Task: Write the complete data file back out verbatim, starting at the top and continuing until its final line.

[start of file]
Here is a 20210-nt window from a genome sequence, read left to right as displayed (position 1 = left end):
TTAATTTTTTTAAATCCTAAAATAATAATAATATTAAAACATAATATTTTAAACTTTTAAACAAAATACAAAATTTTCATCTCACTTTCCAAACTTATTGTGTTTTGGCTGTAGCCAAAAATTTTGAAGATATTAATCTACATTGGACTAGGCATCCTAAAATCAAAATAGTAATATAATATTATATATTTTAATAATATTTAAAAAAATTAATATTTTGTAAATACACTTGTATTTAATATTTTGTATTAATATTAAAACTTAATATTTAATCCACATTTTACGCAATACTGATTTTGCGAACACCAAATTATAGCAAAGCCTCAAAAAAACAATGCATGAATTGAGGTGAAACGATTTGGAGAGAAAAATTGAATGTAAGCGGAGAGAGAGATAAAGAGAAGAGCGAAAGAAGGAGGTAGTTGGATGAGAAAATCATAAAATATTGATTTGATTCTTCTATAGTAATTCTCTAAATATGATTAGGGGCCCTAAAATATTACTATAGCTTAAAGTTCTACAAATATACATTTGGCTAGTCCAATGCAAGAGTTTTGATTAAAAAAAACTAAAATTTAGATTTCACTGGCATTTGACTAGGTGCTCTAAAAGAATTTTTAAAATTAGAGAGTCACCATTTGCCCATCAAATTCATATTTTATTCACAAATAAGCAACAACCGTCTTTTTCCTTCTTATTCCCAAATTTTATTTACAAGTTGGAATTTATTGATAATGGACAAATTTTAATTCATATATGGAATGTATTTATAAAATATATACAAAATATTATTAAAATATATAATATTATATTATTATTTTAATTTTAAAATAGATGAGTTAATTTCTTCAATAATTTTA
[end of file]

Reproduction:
Here is a 20210-nt window from a genome sequence, read left to right as displayed (position 1 = left end):
TTAATTTTTTTAAATCCTAAAATAATAATAATATTAAAACATAATATTTTAAACTTTTAAACAAAATACAAAATTTTCATCTCACTTTCCAAACTTATTGTGTTTTGGCTGTAGCCAAAAATTTTGAAGATATTAATCTACATTGGACTAGGCATCCTAAAATCAAAATAGTAATATAATATTATATATTTTAATAATATTTAAAAAAATTAATATTTTGTAAATACACTTGTATTTAATATTTTGTATTAATATTAAAACTTAATATTTAATCCACATTTTACGCAATACTGATTTTGCGAACACCAAATTATAGCAAAGCCTCAAAAAAACAATGCATGAATTGAGGTGAAACGATTTGGAGAGAAAAATTGAATGTAAGCGGAGAGAGAGATAAAGAGAAGAGCGAAAGAAGGAGGTAGTTGGATGAGAAAATCATAAAATATTGATTTGATTCTTCTATAGTAATTCTCTAAATATGATTAGGGGCCCTAAAATATTACTATAGCTTAAAGTTCTACAAATATACATTTGGCTAGTCCAATGCAAGAGTTTTGATTAAAAAAAACTAAAATTTAGATTTCACTGGCATTTGACTAGGTGCTCTAAAAGAATTTTTAAAATTAGAGAGTCACCATTTGCCCATCAAATTCATATTTTATTCACAAATAAGCAACAACCGTCTTTTTCCTTCTTATTCCCAAATTTTATTTACAAGTTGGAATTTATTGATAATGGACAAATTTTAATTCATATATGGAATGTATTTATAAAATATATACAAAATATTATTAAAATATATAATATTATATTATTATTTTAATTTTAAAATAGATGAGTTAATTTCTTCAATAATTTTA